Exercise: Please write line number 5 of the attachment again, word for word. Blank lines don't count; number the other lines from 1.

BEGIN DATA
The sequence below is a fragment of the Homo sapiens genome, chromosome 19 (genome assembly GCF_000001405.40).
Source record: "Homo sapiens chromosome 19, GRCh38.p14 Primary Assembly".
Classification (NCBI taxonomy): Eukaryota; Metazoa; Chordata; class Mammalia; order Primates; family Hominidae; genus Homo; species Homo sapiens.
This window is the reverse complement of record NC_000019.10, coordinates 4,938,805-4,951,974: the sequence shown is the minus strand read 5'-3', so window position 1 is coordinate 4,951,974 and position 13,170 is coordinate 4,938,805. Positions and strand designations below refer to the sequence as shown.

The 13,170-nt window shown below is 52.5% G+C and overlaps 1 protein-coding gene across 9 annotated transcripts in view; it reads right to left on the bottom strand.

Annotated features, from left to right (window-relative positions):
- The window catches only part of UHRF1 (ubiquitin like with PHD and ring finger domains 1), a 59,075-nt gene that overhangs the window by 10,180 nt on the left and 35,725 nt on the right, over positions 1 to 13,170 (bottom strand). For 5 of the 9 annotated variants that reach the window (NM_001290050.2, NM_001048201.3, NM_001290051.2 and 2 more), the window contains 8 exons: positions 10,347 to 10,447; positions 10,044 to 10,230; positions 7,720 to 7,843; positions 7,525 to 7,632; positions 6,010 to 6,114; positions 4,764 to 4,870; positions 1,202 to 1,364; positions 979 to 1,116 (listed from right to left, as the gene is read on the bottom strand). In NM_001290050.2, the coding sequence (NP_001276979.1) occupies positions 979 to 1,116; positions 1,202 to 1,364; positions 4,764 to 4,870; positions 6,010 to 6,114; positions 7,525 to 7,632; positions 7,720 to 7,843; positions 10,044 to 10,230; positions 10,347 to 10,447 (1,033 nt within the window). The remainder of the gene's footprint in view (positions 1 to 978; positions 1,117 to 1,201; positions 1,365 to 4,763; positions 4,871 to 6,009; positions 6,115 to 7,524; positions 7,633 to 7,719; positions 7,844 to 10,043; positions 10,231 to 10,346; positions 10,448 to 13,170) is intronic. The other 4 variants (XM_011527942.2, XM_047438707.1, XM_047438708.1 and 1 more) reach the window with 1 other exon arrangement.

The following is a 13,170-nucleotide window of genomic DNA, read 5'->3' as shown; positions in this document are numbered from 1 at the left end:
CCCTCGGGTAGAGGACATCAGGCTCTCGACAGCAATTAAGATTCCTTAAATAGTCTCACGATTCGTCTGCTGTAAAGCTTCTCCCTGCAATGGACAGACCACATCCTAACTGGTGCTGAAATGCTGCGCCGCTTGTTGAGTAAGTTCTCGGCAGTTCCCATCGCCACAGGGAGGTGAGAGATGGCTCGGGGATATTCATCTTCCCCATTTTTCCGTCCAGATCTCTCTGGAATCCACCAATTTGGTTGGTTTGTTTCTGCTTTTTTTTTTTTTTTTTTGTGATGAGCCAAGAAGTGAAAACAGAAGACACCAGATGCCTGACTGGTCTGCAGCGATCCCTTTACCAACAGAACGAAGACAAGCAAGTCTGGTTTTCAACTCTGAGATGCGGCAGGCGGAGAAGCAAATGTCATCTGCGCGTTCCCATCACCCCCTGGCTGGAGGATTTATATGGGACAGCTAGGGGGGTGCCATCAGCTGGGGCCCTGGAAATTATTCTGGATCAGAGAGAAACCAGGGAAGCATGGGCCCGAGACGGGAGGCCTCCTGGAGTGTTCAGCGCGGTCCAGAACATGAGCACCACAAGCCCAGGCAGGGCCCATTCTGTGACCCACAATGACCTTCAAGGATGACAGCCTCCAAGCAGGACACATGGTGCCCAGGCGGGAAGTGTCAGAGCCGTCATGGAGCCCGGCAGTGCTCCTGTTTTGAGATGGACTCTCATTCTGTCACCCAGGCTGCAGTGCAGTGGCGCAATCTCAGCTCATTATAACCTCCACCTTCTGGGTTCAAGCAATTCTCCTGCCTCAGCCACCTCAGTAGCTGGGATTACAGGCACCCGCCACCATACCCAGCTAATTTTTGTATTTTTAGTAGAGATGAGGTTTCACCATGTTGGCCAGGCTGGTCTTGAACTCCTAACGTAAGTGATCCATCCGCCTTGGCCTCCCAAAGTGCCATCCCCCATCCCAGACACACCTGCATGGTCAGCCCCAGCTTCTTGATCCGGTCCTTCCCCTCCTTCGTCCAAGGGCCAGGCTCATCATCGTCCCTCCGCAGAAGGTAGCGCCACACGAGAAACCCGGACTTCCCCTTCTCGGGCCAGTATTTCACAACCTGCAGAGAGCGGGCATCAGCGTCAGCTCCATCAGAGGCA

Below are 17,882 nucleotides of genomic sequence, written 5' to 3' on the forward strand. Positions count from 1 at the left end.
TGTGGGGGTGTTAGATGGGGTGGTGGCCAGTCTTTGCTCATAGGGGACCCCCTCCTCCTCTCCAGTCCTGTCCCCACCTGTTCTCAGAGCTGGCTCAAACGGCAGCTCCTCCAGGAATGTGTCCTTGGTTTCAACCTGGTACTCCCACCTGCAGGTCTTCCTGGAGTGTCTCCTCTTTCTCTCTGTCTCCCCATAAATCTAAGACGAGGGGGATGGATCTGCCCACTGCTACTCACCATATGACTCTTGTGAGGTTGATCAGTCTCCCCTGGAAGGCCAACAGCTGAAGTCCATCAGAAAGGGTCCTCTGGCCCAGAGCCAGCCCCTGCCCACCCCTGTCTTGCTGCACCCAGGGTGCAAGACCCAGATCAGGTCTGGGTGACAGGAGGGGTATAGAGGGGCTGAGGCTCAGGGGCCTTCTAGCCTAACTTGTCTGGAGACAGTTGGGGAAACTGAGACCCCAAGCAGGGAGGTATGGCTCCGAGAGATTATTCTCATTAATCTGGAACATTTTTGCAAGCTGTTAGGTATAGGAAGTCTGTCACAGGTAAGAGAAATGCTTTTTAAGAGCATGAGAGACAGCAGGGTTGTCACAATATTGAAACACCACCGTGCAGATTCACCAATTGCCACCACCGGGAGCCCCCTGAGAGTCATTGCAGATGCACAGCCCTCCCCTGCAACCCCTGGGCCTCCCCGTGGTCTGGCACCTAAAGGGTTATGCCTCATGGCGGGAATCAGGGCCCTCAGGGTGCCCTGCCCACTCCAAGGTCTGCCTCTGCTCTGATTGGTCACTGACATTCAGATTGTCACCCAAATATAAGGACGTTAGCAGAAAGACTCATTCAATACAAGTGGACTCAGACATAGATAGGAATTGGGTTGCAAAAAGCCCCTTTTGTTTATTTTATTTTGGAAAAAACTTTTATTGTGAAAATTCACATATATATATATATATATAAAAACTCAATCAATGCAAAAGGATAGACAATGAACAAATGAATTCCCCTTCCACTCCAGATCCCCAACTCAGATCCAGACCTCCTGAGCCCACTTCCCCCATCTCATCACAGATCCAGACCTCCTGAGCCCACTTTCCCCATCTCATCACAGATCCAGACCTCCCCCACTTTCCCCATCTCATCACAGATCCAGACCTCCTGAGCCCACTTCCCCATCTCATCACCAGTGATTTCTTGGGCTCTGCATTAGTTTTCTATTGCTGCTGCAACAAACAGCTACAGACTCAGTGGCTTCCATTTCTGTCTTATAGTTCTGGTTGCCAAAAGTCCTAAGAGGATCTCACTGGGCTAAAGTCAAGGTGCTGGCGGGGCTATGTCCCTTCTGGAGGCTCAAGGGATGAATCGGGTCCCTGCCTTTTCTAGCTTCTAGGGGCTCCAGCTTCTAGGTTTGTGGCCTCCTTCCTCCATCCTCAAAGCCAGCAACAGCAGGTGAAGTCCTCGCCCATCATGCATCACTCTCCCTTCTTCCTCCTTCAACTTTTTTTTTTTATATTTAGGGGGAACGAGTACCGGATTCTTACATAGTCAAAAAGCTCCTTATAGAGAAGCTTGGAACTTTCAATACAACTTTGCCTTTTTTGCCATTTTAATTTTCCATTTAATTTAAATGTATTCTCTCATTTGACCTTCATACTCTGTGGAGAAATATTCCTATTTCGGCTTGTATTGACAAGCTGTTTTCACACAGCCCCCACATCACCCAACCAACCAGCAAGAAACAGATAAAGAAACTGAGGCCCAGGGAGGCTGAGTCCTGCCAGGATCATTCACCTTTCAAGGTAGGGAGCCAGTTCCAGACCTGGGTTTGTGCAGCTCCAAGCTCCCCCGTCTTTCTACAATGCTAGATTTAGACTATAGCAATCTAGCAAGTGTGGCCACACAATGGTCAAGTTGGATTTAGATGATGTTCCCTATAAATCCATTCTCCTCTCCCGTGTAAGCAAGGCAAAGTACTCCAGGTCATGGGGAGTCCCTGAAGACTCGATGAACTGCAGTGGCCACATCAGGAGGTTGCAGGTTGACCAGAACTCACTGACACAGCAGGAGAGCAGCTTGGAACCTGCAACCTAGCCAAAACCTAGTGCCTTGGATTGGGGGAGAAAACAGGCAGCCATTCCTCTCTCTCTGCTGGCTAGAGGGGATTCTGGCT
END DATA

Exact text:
The 13,170-nt window shown below is 52.5% G+C and overlaps 1 protein-coding gene across 9 annotated transcripts in view; it reads right to left on the bottom strand.